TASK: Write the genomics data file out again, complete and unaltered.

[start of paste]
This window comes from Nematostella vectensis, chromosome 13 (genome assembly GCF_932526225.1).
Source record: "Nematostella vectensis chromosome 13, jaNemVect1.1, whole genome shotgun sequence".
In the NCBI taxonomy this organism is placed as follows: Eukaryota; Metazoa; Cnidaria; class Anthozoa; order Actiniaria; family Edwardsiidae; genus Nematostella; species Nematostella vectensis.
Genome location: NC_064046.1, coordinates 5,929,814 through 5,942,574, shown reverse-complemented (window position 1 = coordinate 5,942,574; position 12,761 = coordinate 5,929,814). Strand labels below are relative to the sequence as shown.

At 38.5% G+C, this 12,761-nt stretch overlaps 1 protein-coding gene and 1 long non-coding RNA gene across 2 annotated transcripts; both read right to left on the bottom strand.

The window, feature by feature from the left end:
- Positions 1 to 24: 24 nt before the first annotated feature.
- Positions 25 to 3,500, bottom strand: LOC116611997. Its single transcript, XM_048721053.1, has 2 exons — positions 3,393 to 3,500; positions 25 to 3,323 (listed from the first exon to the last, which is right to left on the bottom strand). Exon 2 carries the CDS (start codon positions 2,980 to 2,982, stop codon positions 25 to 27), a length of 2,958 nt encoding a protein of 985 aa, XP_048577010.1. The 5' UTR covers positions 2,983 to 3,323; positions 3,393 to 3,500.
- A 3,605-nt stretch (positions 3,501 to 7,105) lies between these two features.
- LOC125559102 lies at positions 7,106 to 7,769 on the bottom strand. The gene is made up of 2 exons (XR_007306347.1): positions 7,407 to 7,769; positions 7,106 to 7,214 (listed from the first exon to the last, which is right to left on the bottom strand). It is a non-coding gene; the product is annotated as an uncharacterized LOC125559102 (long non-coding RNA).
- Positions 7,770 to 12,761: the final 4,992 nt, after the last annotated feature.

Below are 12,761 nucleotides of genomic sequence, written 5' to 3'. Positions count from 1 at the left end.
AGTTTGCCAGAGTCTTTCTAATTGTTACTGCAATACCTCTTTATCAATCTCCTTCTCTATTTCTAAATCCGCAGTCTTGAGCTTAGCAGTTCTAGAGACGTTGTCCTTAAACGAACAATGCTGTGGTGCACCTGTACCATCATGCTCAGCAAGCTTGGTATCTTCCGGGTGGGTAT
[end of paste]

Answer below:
This window comes from Nematostella vectensis, chromosome 13 (genome assembly GCF_932526225.1).
Source record: "Nematostella vectensis chromosome 13, jaNemVect1.1, whole genome shotgun sequence".
In the NCBI taxonomy this organism is placed as follows: Eukaryota; Metazoa; Cnidaria; class Anthozoa; order Actiniaria; family Edwardsiidae; genus Nematostella; species Nematostella vectensis.
Genome location: NC_064046.1, coordinates 5,929,814 through 5,942,574, shown reverse-complemented (window position 1 = coordinate 5,942,574; position 12,761 = coordinate 5,929,814). Strand labels below are relative to the sequence as shown.

At 38.5% G+C, this 12,761-nt stretch overlaps 1 protein-coding gene and 1 long non-coding RNA gene across 2 annotated transcripts; both read right to left on the bottom strand.

The window, feature by feature from the left end:
- Positions 1 to 24: 24 nt before the first annotated feature.
- Positions 25 to 3,500, bottom strand: LOC116611997. Its single transcript, XM_048721053.1, has 2 exons — positions 3,393 to 3,500; positions 25 to 3,323 (listed from the first exon to the last, which is right to left on the bottom strand). Exon 2 carries the CDS (start codon positions 2,980 to 2,982, stop codon positions 25 to 27), a length of 2,958 nt encoding a protein of 985 aa, XP_048577010.1. The 5' UTR covers positions 2,983 to 3,323; positions 3,393 to 3,500.
- A 3,605-nt stretch (positions 3,501 to 7,105) lies between these two features.
- LOC125559102 lies at positions 7,106 to 7,769 on the bottom strand. The gene is made up of 2 exons (XR_007306347.1): positions 7,407 to 7,769; positions 7,106 to 7,214 (listed from the first exon to the last, which is right to left on the bottom strand). It is a non-coding gene; the product is annotated as an uncharacterized LOC125559102 (long non-coding RNA).
- Positions 7,770 to 12,761: the final 4,992 nt, after the last annotated feature.

Below are 12,761 nucleotides of genomic sequence, written 5' to 3'. Positions count from 1 at the left end.
AGTTTGCCAGAGTCTTTCTAATTGTTACTGCAATACCTCTTTATCAATCTCCTTCTCTATTTCTAAATCCGCAGTCTTGAGCTTAGCAGTTCTAGAGACGTTGTCCTTAAACGAACAATGCTGTGGTGCACCTGTACCATCATGCTCAGCAAGCTTGGTATCTTCCGGGTGGGTAT